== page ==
Alex Rodriguez, as expected, received the biggest punishment: he will miss the remainder of this season and all of 2014, for a total of 211 games at the present time. It's the longest suspension ever meted out by major-league baseball in connection with performance enhancing drugs, and is in part because of the player's efforts to obstruct the investigation. However, Rodriguez is appealing, so will get to play while those wheels are in motion - he'll actually make his 2013 debut tonight, as they play the White Sox in Chicago. That could take up to 45 days, but the move will save the Yankees over $30 million in total, as they won't have to pay A-Rod while he is suspended.
The other suspensions are for 50 games, and it doesn't appear anybody will appeal those: interesting given the complaints heard from certain quarters about MLB "overreaching" their investigation. The major-leaguers affected are: SS Everth Cabrera (Padres), which will please Mark Reynolds , OF Nelson Cruz (Rangers), shortstop Jhonny Peralta (Tigers), RP Antonio Bastardo (Phillies), C Francisco Cervelli (Yankees), RP Sergio Escalona (Astros), C Jesus Montero (Mariners), OF Jordany Valdespin (Mets). Suspensions were also given to minor leaguers Fernando Martinez, Fautino de los Santos, Cesar Puello and former Diamondback Jordan Norberto.
The last-named is the only one with any Arizona connection, and it doesn't seem like the suspensions will have any real effect on the NL West title-race, with Cabrera the only player from the division to be taken out: sadly, my hopes for a last-minute bulk suspension of the entire Dodgers' 25-man roster proved unfulfilled. However, it is interesting to note that P Bartolo Colon (Athletics), OF Melky Cabrera (Blue Jays) and catcher Yasmani Grandal (Padres), unlike the Brewers' Ryan Braun, are not being resuspended, despite their apparent links to the clinic. All three were previously given 50-game punishments for failed tests.
What's particularly interesting is that the new suspensions which were handed down, came about without a single positive test being recorded. That's something of a mixed message, I'd say. If MLB's testing policy is as effective as Bud Selig claimed in his statement, how is it possible for all those 13 players, it appears, to buy and use PEDs, without being caught? Even if you include the three mentioned above, that's a detection rate of little more than 20%: hardly a ringing endorsement of the program as a tool for detection. However, I do like that the commissioner's office is now using other investigative tools to acquire evidence. To quote Selig:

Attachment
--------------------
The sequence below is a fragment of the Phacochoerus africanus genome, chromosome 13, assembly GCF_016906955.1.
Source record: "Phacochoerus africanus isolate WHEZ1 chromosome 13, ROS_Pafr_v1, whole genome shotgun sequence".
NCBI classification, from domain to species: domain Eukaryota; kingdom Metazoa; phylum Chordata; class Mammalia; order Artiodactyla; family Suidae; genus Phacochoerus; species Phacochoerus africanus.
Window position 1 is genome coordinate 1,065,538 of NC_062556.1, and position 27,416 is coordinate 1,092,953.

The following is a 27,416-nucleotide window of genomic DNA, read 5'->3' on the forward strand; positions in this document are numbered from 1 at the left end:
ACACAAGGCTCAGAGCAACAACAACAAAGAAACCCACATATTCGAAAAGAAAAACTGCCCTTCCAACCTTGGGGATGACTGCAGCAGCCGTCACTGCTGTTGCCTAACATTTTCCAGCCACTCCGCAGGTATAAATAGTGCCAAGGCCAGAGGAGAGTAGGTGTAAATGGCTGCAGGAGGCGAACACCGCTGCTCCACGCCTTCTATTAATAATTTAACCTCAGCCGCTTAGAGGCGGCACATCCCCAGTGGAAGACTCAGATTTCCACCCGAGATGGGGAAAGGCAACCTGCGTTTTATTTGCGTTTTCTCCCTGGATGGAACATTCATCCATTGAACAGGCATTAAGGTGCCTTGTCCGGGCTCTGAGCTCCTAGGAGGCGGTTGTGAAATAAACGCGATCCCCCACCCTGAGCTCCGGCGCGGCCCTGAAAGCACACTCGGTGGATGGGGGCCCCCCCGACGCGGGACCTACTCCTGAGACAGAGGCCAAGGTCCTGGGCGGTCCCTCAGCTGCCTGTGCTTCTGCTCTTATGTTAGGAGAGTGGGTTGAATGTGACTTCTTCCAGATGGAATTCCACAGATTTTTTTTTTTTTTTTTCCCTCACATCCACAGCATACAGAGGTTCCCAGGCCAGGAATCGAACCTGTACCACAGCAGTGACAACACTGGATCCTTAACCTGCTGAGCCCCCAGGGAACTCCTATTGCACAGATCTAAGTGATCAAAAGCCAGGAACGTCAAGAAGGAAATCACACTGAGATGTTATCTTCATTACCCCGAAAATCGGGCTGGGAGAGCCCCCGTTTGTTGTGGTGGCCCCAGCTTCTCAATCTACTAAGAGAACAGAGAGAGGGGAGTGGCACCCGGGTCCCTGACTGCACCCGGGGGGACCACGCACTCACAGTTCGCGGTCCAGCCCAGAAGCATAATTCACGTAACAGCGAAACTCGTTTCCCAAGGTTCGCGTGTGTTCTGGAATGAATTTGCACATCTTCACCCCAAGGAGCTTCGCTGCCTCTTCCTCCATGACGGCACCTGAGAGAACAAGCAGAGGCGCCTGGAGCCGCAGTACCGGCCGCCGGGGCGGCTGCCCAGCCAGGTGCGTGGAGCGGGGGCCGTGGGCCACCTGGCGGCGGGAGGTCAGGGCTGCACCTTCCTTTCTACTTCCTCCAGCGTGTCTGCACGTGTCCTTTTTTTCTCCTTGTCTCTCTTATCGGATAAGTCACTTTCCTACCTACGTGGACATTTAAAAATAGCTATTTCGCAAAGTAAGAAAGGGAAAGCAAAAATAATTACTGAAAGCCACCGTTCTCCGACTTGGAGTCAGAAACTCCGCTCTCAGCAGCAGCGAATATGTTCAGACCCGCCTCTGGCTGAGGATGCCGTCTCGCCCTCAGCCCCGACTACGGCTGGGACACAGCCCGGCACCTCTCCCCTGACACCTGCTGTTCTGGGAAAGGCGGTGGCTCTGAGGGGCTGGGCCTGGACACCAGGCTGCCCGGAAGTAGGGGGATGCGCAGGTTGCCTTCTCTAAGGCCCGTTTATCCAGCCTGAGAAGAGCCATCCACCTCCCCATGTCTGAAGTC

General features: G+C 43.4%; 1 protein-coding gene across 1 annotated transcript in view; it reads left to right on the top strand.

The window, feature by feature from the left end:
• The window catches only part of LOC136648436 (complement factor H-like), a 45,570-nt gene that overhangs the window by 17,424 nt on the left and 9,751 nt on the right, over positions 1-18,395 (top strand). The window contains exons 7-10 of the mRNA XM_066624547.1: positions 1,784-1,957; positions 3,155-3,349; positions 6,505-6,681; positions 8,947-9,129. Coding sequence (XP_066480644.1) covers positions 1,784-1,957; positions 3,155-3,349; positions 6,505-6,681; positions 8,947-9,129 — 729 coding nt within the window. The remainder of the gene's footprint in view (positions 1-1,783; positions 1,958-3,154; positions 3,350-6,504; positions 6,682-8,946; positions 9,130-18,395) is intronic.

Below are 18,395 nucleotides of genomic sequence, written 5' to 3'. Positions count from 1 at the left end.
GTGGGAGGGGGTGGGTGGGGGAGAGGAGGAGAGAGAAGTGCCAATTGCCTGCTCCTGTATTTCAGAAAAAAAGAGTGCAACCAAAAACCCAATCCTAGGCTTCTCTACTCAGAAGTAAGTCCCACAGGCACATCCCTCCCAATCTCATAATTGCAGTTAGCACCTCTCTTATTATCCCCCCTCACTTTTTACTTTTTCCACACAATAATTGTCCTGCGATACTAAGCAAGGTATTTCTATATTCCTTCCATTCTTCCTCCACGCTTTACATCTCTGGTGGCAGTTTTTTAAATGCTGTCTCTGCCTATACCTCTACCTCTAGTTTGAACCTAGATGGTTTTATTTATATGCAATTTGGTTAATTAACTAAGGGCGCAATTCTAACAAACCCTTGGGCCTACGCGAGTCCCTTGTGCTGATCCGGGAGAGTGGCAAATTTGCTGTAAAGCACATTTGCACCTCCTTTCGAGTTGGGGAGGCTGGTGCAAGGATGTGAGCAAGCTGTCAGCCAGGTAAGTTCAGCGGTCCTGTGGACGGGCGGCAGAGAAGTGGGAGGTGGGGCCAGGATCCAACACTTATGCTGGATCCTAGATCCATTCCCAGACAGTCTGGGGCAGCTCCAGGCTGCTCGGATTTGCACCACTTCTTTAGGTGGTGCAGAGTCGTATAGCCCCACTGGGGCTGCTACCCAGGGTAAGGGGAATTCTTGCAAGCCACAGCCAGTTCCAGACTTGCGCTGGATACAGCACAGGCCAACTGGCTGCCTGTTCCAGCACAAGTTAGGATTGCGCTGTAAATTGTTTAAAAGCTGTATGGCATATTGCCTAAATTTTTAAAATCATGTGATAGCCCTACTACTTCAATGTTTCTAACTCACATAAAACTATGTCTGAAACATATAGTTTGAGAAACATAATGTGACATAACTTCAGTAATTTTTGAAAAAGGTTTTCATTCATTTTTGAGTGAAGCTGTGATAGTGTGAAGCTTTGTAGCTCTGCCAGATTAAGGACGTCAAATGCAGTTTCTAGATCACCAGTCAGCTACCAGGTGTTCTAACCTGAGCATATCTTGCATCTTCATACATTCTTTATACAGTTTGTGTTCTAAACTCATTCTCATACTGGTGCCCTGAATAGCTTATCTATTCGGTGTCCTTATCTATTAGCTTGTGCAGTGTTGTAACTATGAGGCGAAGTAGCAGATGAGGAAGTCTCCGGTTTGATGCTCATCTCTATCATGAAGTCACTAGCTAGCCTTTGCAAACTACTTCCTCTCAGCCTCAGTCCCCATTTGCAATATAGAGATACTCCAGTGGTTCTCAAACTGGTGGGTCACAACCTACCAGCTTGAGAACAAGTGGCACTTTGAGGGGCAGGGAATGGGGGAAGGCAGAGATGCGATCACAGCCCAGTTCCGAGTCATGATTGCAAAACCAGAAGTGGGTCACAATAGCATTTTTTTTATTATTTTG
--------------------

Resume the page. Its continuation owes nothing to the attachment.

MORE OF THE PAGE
Upon learning that players were linked to the use of performance-enhancing drugs, we vigorously pursued evidence that linked those individuals to violations of our Program. We conducted a thorough, aggressive investigation guided by facts so that we could justly enforce our rules... This case resoundingly illustrates that the strength of our Program is not limited only to testing. We continue to attack this issue on every front - from science and research, to education and awareness, to fact-finding and investigative skills.
We, as players, are tired of talking about PEDs. I personally have little sympathy for those that act selfishly and scar the game we love.— Brad Ziegler (@BradZiegler) August 5, 2013
Derrick Hall also chipped in:
I am very proud of the suspensions & penalties handed down today. We have the strongest testing & penalizing in sports & have cleaned it up!— Derrick Hall (@DHallDbacks) August 5, 2013
I'd actually argue severely with the second sentence of that, considering that Olympic sports have a mandatory two-year ban for a first offense, rather than less than one-third of a season offered by baseball. I think the presence of this scandal shows that the current system of testing punishments is not, in fact, effective. While PED use may be less rampant than it was in the early years of the new millennium, if anyone thinks that Biogenesis was the only company in the country offering this service, they are, frankly, an idiot. There are likely any number of players out there, feeling they dodged a bullet because their suppliers weren't exposed by the New Times.